The Native Indians

Native American tribes occupied much of the land that the Lewis and Clark expedition moved through, and around 50 tribes were encountered during the journey. Tribes discovered included the Shoshone, Mandan, Minitari, Blackfeet, Chinook, and the Sioux people. Most encounters were peaceful and friendly because Lewis and Clark had built up a reputation for developing a protocol when making their first contact. However, they were assisted during the expedition by a native American woman named Sacagawea, who met the party in Mandan.

Sacagawea’s knowledge meant that Lewis and Clark were aware they would be in contact with Shoshone tribes heading west. Sacagawea was used as an interpreter and a peacemaker. Weapons were traded between the party, and Shoshone tribes were also aided by Sacagawea. The help of the tribes was also important during the long winter and while navigating through difficult areas.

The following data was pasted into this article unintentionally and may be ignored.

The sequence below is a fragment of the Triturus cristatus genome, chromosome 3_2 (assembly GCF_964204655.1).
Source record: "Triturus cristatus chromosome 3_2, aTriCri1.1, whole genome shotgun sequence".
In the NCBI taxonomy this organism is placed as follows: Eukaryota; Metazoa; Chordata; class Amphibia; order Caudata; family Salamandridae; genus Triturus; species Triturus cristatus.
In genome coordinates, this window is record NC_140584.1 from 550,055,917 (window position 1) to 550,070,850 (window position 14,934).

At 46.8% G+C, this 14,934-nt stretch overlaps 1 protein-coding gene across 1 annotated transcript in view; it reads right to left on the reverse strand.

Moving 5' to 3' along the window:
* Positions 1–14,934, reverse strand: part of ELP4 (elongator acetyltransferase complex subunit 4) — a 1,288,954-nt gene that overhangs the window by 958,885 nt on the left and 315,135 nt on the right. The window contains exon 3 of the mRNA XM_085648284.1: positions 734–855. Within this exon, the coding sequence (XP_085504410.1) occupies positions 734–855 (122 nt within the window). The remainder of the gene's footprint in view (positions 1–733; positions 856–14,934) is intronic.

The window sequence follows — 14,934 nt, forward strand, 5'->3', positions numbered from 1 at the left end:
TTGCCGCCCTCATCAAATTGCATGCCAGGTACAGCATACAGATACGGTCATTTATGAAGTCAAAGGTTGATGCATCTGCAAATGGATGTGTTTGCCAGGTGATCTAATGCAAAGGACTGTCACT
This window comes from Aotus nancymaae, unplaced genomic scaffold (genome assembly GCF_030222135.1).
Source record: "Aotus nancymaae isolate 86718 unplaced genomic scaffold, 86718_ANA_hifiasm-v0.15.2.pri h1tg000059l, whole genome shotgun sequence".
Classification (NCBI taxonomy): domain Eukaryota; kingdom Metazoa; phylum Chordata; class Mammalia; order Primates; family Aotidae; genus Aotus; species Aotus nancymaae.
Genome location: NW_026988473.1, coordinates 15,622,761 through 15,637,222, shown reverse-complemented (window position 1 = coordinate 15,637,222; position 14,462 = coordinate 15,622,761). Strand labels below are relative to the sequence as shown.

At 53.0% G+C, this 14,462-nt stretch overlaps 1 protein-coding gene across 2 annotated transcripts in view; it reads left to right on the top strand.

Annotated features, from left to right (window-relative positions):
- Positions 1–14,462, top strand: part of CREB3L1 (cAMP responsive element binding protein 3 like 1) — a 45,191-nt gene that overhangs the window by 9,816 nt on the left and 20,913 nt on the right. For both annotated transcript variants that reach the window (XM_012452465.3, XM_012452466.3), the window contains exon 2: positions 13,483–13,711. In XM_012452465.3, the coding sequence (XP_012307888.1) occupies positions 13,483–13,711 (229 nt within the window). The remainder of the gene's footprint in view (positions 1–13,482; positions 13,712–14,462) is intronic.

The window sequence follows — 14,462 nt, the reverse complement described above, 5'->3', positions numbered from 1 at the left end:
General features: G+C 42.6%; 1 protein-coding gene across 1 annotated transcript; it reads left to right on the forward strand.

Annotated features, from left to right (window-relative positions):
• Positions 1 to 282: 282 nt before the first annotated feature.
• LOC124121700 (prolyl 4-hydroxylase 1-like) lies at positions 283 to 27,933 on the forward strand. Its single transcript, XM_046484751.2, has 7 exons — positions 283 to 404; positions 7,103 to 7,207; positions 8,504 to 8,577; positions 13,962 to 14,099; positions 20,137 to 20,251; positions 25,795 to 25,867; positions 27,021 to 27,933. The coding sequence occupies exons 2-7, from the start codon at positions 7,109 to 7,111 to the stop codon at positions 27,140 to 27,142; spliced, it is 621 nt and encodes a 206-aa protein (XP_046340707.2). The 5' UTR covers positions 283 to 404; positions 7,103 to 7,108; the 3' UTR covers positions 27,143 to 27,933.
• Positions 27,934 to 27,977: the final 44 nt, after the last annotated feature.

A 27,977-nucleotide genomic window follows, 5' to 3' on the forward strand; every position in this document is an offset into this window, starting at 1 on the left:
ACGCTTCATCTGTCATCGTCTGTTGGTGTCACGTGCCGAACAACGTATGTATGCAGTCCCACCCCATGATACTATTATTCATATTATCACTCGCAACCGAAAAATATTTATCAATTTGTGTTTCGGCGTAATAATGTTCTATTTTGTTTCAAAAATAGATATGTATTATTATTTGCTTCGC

Lewis and Clark usually bartered goods and gave Jefferson Indian Peace Medal to the tribes before being welcomed. They also offered military protection in exchange for peace. Some Indians trusted the white men while others were more hostile, like the Teton Sioux, who tried to prevent the expedition from leaving. The military soon helped disperse the conflict with superior firepower.